Emotions run deep at annual Day of Anger Monday, 21 May 2012 Vong Sokheng
Phnom Penh Governor Kep Chuktema (fourth from the left) and his wife release birds at Choeung Ek yesterday for the Day of Anger. Photograph: Hong Menea/Phnom Penh Post
The soldier, clad in the Khmer Rouge uniform of black pajamas and red-checked kroma, swung his wood chock high above his head before crashing it towards the base of the skull of the man kneeling in front of a deep pit at Choeung Ek yesterday. This and other forms of execution as well as rape were re-enacted by actors at the annual Day of Anger ceremony held at the notorious killing fields in Phnom Penh. Phnom Penh Municipal Governor Kep Chuktema, who did not give his usual speech at this year’s ceremony, tearfully told reporters after the ceremony that many members of his family were executed during the regime that killed nearly one in every four Cambodians. “I and many other Cambodian people have never forgotten May 20 as the Day of Anger, and after watching today’s actors dressed as Khmer Rouge soldiers acting out executions and reminding us of the mass killings during the genocide regime, it also reminded me of the many members of my families who were killed in that time and those who are still suffering,” Kep Chuktema said. The Day of Anger was first established by the Vietnamese-backed Cambodian forces that overthrew the Khmer Rouge in 1979.
The day was chosen to correspond with May 20, 1976, the day the Khmer Rouge allegedly began its policy of mass killing. Approximately 1,000 people and monks attended yesterday’s ceremony. Sixty-two-year-old Cheang Youk, who attended the ceremony yesterday, said she wanted the Khmer Rouge tribunal to speed up its work and bring justice to all victims. “It is my suffering day. Therefore, the UN must speed up to find justice for me and others because currently it seems that the tribunal is in trouble,” Cheang Youk said. To contact the reporter on this story: Vong Sokheng at firstname.lastname@example.org
Fisheries administration working to restore lobster market Monday, 21 May 2012 Rann Reuy
A lobster salesman earlier this year in Takeo province holds his product near the river in which it was caught. Photograph: Abe Becker/Phnom Penh Post
The government and international organisations are working to restore Cambodiaâ€™s once plentiful freshwater lobster market, officials have said. Technically a freshwater shrimp, the crustacean is a popular foodstuff in the Kingdom, selling for up to US$10 for a single lobster. Efforts are being made by the Fisheries administration to provide technical assistance on the farming and hatching of the lobsters and the Japanese International Cooperation Agency (JICA) has provided financial assistance to farmers since 2006, acccording to the JICA website. They have trained 70 farmers nationwide and currently most farms are situated in Kampong Speu, Kampot, Takeo and Prey Veng provinces.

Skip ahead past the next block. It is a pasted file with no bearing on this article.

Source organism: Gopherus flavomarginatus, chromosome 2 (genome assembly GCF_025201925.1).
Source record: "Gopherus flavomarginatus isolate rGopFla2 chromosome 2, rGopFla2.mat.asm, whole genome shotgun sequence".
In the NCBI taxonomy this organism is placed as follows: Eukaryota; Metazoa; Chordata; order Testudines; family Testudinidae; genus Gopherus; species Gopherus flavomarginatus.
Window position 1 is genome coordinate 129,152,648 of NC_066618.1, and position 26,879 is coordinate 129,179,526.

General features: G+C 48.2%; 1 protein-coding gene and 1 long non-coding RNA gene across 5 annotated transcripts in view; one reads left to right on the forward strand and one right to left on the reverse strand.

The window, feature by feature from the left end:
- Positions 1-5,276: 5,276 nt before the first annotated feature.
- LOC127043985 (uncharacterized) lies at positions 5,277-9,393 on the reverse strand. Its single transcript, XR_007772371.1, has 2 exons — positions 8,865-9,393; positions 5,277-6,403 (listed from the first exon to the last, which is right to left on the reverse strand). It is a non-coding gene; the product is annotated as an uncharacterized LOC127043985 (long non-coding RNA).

The centre for research and freshwater aquaculture of the fishery administration has hatched about one million lobsters, which is a step toward their stated goal of releasing seven million lobsters into the wild to boost numbers said Sam Narith, deputy director of the centre. “Releasing young lobsters in the wild rivers is very important to increase livestock because lobsters are decreasing,” Sam Narith said, adding that “if we don’t do it, production will be less and less in the future”. The lobster population has decreased drastically during the past 10 years, officials have told the Post. Lobsters have been found in the current market to be 10 to 20 times more profitable than farming fish on the same amount of land. Yan Dee, a lobster farmer in Takeo province has a seven-hectare farm and says he can usually produce around 70 kilograms of lobster per pond. “Now I can deliver about 100 kilos of lobster to Phnom Penh alive every two weeks,” Dee said. He reports he produces very nearly a tonne of lobsters a year, which he considers to be about one-tenth of total production in Cambodia. Om Savath, director of the fishery alliance coalition team said that illegal fishing is still a concern for the fisheries sector, because there was a large increase in illegal fishing from March to April compared to the same time last year. Om Savath said there are reports of corruption, bribery and misunderstanding of the law among fisheries officials that puts the future viability of the lobster in some doubt. “Officials should crack down on illegal fishing actively, and they should continue to educate fishers not to use illegal fishing tools,” said Om Savath. To contact the reporter on this story: Rann Reuy at email@example.com
Ieng Sary still unwell, in hospital Monday, 21 May 2012 Vong Sokheng and Bridget Di Certo
Ieng Sary testifies at the Trial Chamber earlier this year. Photograph: ECCC/POOL
Officials remained tight-lipped yesterday about the whereabouts and health of former Khmer Rouge Minister for Foreign Affairs Ieng Sary. The 86-year-old was rushed to hospital in the middle of proceedings on Thursday at the Khmer Rouge tribunal. Chhoeung Yovyan, deputy president of the Khmer-Soviet Friendship Hospital, where Ieng Sary was admitted with breathing difficulties, yesterday refused to release any information because he had been rebuked by the tribunal. “I was blamed when I talked to you [media] last week, now I only make reports for the ECCC,” Chhoeung Yovyan said. The tribunal’s legal affairs spokesman Lars Olsen yesterday confirmed Ieng Sary was still in hospital but said he had no information about when he might be discharged. Ieng Sary’s Cambodian defence lawyer, Ang Udom, said he had no new information about his client’s health. “I haven’t had time to visit him at the hospital,” Ang Udom said.